2. ^ Lester V. Berrey and Melvin Van den Bark (1953). The American Thesaurus of Slang: A Complete Reference Book of Colloquial Speech. New York: Thomas Y. Crowell Co.. pp. 839. 

[{Category:Rodeo]]

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Simple English


A mechanical bull, also known as a Rodeo Bull or Bucking Bronco is a machine that gives the rider sense of riding a bucking animal such as a rodeo bull or horse.

Its speed can be made faster or slower. Padded flooring is often used around the machine in order to prevent injury to those thrown off it. A special motor lets the operator to safely control the ride and safety for the rider; this motor allows the operator to stop the ride before a rider is thrown off the machine. The trained operator at the speed control box controls the unit’s speed as well as spin direction. The equipment has the ability of starting rides very slowly and can be advanced to faster speeds if a rider is able to handle them. It can go slow and simply spin for beginners and run at a more advanced speed for experts or professionals.

Mechanical bulls have been around for decades as a training machine for rodeo riders, as they enable a rider to improve their rodeo performance and skills without the risk. Although mechanical bulls are still used for rodeo training, they are also used as an amusement ride, both as party entertainment and entertainment found in bars, restaurants, and clubs.

As a form of entertainment, the mechanical bull often includes a saddle (even though saddles are not used in real bull riding) and often a model of the head of a bull, complete with horns. One of the earliest uses as a form of entertainment was at Bertrand Island Amusement Park in New Jersey) ,where a mechanical bucking bronco ride was introduced in the 1930s, under the name of "Ride 'Em Cowboy!".[1]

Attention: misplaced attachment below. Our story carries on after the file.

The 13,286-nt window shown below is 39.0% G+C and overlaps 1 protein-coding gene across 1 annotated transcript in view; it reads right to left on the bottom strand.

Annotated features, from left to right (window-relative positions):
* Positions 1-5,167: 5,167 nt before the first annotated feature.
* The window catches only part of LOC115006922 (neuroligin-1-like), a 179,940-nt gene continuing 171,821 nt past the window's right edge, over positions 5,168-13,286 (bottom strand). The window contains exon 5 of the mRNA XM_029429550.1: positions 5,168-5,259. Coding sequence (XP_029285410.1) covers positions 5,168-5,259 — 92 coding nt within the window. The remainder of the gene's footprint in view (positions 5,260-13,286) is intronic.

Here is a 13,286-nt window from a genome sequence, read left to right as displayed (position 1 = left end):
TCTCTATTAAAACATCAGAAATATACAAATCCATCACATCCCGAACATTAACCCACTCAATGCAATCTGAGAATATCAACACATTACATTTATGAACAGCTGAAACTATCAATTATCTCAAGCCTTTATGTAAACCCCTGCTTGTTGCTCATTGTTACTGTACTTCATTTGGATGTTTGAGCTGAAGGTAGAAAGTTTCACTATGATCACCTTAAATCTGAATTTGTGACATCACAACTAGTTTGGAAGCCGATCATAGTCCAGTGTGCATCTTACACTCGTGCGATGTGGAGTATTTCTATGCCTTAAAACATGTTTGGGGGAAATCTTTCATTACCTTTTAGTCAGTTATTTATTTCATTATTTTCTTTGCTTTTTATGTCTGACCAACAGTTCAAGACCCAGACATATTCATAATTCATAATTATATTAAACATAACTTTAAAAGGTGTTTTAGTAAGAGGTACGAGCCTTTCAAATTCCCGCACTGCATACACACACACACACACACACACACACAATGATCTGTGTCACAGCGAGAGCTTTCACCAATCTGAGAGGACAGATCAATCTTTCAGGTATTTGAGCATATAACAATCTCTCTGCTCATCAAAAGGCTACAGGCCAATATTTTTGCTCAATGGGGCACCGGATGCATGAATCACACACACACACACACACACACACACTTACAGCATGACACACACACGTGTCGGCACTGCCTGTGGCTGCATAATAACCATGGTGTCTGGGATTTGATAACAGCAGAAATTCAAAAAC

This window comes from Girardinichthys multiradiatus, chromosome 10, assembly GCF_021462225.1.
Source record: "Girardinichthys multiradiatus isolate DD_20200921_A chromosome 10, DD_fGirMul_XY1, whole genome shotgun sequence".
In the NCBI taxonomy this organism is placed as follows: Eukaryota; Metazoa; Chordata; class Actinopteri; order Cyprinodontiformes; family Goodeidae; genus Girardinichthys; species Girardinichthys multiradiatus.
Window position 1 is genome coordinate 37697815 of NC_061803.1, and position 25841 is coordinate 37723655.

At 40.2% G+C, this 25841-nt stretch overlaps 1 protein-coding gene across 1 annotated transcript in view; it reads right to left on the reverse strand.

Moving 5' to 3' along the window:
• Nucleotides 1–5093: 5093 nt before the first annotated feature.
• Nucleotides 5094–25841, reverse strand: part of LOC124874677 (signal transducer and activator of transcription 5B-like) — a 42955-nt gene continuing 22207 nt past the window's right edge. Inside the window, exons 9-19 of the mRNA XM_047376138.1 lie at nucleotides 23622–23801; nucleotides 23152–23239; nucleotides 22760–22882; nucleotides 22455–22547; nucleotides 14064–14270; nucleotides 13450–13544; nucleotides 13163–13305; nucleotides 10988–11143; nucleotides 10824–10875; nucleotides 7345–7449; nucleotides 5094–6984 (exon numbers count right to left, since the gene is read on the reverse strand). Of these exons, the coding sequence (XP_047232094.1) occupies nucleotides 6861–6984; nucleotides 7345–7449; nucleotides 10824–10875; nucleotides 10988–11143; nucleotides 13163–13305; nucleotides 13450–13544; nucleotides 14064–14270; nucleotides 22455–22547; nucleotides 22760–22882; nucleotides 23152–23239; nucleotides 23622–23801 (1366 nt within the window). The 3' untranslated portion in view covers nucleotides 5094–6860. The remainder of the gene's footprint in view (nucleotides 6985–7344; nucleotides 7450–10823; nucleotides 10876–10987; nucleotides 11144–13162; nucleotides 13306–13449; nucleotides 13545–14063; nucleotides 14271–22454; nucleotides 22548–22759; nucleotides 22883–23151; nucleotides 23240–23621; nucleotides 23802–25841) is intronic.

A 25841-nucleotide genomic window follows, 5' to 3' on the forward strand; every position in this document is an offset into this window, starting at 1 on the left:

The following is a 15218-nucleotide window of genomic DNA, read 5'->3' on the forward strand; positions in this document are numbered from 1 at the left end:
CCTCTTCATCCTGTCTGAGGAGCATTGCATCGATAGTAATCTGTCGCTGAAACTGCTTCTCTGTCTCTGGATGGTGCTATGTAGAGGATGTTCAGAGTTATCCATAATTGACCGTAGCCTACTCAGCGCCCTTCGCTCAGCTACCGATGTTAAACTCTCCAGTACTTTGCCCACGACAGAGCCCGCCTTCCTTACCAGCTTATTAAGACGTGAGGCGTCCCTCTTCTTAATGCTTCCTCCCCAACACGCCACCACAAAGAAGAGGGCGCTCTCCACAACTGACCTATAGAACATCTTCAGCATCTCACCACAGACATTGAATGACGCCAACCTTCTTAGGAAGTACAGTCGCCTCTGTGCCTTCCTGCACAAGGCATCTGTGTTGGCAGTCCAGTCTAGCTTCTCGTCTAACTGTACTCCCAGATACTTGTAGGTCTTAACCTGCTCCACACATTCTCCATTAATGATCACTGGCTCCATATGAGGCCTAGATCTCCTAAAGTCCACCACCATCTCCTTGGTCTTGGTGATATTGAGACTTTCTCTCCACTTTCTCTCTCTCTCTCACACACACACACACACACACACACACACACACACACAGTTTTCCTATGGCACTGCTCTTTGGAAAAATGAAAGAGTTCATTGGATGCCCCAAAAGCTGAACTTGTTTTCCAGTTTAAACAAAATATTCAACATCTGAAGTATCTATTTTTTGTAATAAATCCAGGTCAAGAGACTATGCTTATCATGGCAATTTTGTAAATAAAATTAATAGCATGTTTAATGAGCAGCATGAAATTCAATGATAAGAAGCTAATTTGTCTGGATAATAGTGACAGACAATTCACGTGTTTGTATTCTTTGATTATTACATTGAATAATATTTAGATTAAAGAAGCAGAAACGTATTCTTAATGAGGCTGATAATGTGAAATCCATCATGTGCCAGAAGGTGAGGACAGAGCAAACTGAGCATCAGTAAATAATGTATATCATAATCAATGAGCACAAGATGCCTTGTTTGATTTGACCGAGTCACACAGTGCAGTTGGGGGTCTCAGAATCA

The commercial use of mechanical bulls gained popular appeal with the release of the 1980 movie Urban Cowboy. In this movie John Travolta and Debra Winger showed the riding a mechanical bull. The mechanical bull used in this movie was the El Toro brand of mechanical bull. This brand of mechanical bull is still being made, but does not carry the same safety features that are available on more current models. Mechanical bulls can also be seen in the films Stir Crazy, and Charlie's Angels: Full Throttle. In the movie Barnyard, in the night barn, a "Mechanical Man" is seen (as the main characters are cows).

In the television show Strangers with Candy, Jerri Blank's physical education class is uses mechanical bull riding.

A bucking bronco was originally a cowboy term for a horse that jumps about with stiff knees and an arched back.[2]

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References

  1. Martin Kane and Laura Kane (2000). Greetings from Bertrand Island Amusement Park. Arcadia Publishing. pp. 68. ISBN 0738504688. 
  2. Lester V. Berrey and Melvin Van den Bark (1953). The American Thesaurus of Slang: A Complete Reference Book of Colloquial Speech. New York: Thomas Y. Crowell Co.. pp. 839.